Page 13 - Coming Home from Overseas
ISSUE : Issue 34
Published by Ronald Caplan on 1983/8/1
Coming Home from Overseas -.'' Bill Daye, Sydney: (Bill, were there towns right near the battlegrounds?) Yeah, yeah. It wasn't all really smashed to pieces like you'd figure. Some places it was like a desert--there wasn't a bloody thing left. But other places there were streets and villages. But they were all--holes in them and the roof off them and everything--you know, smashed up. You'd see a dirty, rainy, miserable, stink? ing cold night. And the roads were nothing but mud--there was no pavement or any- thing--real mud, halfway to your knees, from so much traffic on it. The frost com? ing out and everything like that. You'd see men, women, and kids--dark at night, when we'd be travelling to another town-- coming through that in the night in the rain and cold without a goddamn thing with them to eat or anything else. Maybe a wo? man carrying a baby. You might come across 50 or 60 of them, plowing through there in the night. Getting the hell away from what they could get away from, and getting wherever they could get. My god, it used to make your heart sick, you know. But we were good friends with the Belgian people, and then the Germans were good friends with them when they were in there. You know, they had to get along. Course, they took all their cows and hens and chickens, most of that, from them. I remem? ber one night I was on guard over at the place where they kept a bunch of mules. And two of our own men, or I think they were Australians or New Zealanders--"How a- bout letting me get one of those mules?" 1 said, "I can't let you get one of those mules. Those mules are needed here." "Come on, come on, we want to get one." "What do you want to do with it?" "We can sell them," he said, "and get some schnapps"-- they used to call this stuff, it was like gin, or moonshine. "You won't miss a mule." I said, "I can't let you take a mule." And they begged me. "But I'll tell you what 1 can do. I can go around the other side," I said. "But by jeez, you'd better not be here when I come back." When I came back, they weren't there. The next day I saw the mule hanging up in a butcher's shop for sale, in pieces! (How did you know the war was turning?) Well, the Germans were on the run steady, going back to Germany. You could have all you could do to keep following them. They were on the run, everything pulling out, pulling out. Of course, an awful lot they didn't pull out was smashed and no damn good to them. We were supposed to follow them, whatever work to be done. We didn't have a hell of a lot to do then, when they were pulling out. I don't know how many days' march we had to be to Germany, to the Rhine River. And just two days before we got there, we were ordered to come back. The war was over. Well, we didn't believe it. We didn't believe it. That firing was going on for 3 or 4 days, more than a week, after the war was over. But the war was of? ficially over. Eleventh of November. I'll never forget it. We didn't believe it was over. We were told there's no need of us going all the way to Germany. To turn round and go back, and they'd billet us. We kept all the com? pany, what was left, together. There was no more fighting or anything like that. There were a lot of fellows stayed over there to,bury an awful lot of the dead af? ter. They could sign up and stay there and do that if they wanted to. I remember one of my buddies that went in the army when I did, he stayed over for a whole year doing that, burying people. A lot of them had to be dug up and their remains sent to a cer? tain graveyard. We all had a tag on so you'd know who we were. John Angus MacNeil, Inverness: After the Ypres, on the front there, I remember one night there was a bunch of Queen's Own Bat? talion in the British regiment, going in the line. And we were there. And there's one of my men that went with them, to es? cort them into the front line. And going a- cross the moat, across the Ypres gate, it's all concrete. Then this shell landed on the concrete and exploded and killed 8 of them. So we had to take them in there and just bury them in Ypres, in the one big grave. We put a big cross there, and that was there for--they'd know that very well. Later on, when the war was over, all (13'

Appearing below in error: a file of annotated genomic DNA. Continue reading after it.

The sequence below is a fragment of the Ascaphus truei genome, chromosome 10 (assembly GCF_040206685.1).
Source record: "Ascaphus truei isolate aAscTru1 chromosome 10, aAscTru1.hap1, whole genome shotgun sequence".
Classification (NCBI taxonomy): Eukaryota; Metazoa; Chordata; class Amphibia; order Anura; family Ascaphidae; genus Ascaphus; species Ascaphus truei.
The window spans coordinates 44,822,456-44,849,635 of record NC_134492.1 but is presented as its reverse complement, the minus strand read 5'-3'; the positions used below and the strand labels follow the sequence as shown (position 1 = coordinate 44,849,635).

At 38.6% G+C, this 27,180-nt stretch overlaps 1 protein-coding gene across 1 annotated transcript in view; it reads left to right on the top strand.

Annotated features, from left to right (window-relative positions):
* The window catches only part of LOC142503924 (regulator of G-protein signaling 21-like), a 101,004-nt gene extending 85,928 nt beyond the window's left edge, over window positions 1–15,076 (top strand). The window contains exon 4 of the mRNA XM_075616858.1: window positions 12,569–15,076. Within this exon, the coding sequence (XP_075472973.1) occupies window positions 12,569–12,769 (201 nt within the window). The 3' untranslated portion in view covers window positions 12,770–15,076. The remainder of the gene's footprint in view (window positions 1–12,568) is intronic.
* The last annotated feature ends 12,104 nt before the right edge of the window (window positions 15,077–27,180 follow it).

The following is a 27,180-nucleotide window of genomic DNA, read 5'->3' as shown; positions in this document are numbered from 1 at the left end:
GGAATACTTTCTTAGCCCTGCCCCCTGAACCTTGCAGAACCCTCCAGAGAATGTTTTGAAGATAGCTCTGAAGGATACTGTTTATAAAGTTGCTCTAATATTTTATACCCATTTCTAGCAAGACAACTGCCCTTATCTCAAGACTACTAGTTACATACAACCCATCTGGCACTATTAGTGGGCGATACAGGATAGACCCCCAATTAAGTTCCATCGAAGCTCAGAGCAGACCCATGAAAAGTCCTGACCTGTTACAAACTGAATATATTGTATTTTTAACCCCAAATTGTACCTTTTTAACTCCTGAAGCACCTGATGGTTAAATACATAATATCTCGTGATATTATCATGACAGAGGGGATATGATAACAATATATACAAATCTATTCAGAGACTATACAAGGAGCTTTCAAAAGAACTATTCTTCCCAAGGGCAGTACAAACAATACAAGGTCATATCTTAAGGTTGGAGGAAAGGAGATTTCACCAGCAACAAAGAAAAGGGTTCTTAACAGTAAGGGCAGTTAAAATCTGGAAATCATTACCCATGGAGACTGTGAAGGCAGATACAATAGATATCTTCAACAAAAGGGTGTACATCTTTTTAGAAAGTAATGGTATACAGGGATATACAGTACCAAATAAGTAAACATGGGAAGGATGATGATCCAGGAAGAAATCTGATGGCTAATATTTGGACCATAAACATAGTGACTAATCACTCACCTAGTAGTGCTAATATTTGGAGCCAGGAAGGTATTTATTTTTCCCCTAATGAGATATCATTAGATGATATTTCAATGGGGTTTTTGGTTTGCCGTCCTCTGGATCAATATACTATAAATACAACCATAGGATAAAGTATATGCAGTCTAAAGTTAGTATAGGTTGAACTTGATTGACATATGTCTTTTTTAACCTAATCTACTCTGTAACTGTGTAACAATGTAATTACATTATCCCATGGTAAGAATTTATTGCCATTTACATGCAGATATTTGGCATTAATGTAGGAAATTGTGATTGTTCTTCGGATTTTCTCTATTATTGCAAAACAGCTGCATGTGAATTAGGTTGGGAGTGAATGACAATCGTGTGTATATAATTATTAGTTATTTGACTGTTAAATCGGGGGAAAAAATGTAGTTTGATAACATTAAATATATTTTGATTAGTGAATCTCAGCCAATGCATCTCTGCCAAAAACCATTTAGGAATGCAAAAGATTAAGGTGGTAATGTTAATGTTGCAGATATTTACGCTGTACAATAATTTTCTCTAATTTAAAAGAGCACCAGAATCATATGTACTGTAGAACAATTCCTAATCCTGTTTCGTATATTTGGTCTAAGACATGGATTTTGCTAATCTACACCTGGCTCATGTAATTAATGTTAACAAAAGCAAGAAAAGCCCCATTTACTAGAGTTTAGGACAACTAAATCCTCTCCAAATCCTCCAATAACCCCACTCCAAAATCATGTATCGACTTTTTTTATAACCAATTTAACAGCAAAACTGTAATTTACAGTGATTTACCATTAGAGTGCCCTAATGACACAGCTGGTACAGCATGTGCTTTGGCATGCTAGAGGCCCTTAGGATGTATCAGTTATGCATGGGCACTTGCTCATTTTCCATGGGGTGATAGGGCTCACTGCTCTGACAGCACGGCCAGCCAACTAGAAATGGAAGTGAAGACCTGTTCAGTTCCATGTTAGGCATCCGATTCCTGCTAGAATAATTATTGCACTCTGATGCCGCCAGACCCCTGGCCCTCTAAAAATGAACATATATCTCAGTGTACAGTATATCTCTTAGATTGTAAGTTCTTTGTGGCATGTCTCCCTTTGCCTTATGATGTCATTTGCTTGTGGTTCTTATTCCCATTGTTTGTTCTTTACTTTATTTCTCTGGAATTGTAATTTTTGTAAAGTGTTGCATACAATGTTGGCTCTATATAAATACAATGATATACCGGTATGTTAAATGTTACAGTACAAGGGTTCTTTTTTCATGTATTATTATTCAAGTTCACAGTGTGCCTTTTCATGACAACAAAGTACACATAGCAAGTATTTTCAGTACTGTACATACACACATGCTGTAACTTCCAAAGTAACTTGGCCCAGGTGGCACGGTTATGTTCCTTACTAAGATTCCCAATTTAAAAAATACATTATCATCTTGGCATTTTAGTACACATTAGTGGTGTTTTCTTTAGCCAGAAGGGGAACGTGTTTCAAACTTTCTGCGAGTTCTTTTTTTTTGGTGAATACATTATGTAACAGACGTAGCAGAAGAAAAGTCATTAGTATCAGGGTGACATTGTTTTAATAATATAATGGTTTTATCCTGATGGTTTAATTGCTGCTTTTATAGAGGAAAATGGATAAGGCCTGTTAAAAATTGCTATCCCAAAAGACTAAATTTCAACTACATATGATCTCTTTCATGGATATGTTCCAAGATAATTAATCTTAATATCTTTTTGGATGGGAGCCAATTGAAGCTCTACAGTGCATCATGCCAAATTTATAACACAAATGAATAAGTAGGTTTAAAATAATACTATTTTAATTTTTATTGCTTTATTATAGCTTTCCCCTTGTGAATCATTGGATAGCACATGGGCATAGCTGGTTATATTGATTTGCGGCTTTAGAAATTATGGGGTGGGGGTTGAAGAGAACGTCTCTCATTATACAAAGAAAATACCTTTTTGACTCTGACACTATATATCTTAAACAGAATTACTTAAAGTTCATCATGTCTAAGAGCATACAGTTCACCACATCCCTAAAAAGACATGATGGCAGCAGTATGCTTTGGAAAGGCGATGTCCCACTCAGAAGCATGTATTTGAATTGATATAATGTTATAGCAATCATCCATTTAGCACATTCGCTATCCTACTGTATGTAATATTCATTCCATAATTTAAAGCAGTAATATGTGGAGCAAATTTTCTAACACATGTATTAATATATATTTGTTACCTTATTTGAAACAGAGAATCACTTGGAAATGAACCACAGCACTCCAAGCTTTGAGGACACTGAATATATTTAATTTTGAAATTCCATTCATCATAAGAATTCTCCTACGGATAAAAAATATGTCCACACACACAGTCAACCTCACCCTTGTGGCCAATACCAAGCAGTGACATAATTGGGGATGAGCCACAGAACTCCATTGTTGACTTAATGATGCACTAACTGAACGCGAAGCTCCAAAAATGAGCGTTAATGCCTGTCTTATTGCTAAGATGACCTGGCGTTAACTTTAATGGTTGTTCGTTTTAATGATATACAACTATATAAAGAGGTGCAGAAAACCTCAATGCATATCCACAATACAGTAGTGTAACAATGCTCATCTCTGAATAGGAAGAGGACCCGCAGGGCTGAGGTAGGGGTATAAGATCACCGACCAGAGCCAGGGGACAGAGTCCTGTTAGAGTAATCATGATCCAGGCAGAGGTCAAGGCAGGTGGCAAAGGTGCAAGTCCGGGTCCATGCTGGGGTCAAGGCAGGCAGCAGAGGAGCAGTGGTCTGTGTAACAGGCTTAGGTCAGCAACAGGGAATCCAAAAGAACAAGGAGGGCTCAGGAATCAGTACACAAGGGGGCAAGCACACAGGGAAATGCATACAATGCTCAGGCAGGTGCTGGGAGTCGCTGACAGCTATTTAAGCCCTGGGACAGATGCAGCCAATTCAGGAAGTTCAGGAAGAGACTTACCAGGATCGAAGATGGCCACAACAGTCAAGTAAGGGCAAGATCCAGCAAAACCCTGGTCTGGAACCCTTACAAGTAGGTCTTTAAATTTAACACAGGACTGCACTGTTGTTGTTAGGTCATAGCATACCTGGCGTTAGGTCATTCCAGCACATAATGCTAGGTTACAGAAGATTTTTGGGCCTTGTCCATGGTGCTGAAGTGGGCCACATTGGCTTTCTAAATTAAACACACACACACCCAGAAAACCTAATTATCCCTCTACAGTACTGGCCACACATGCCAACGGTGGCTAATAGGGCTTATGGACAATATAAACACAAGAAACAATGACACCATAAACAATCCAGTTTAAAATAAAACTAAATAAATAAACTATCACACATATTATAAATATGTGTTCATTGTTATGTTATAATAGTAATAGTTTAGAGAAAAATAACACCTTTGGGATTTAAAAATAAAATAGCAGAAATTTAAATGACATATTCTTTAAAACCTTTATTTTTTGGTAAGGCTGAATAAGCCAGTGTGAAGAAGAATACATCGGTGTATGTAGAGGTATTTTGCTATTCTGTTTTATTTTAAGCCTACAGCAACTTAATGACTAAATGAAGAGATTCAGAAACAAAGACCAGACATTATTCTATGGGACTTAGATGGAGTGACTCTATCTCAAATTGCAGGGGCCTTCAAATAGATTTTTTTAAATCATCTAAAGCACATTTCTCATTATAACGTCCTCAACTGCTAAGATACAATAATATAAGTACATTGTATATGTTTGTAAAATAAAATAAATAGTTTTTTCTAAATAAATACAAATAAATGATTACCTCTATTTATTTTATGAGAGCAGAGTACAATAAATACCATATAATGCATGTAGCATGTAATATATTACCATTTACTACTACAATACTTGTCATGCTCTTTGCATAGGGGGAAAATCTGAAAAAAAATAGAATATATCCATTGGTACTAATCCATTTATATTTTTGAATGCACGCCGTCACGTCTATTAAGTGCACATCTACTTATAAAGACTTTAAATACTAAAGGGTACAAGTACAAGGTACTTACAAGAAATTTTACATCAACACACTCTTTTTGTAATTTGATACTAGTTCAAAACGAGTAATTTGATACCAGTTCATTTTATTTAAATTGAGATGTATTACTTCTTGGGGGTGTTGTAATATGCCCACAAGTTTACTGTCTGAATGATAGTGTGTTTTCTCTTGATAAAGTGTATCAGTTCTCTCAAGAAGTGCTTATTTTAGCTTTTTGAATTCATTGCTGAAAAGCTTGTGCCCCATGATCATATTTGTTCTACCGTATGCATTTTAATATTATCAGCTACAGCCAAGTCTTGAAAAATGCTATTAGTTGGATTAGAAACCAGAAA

Cape Breton's Magazine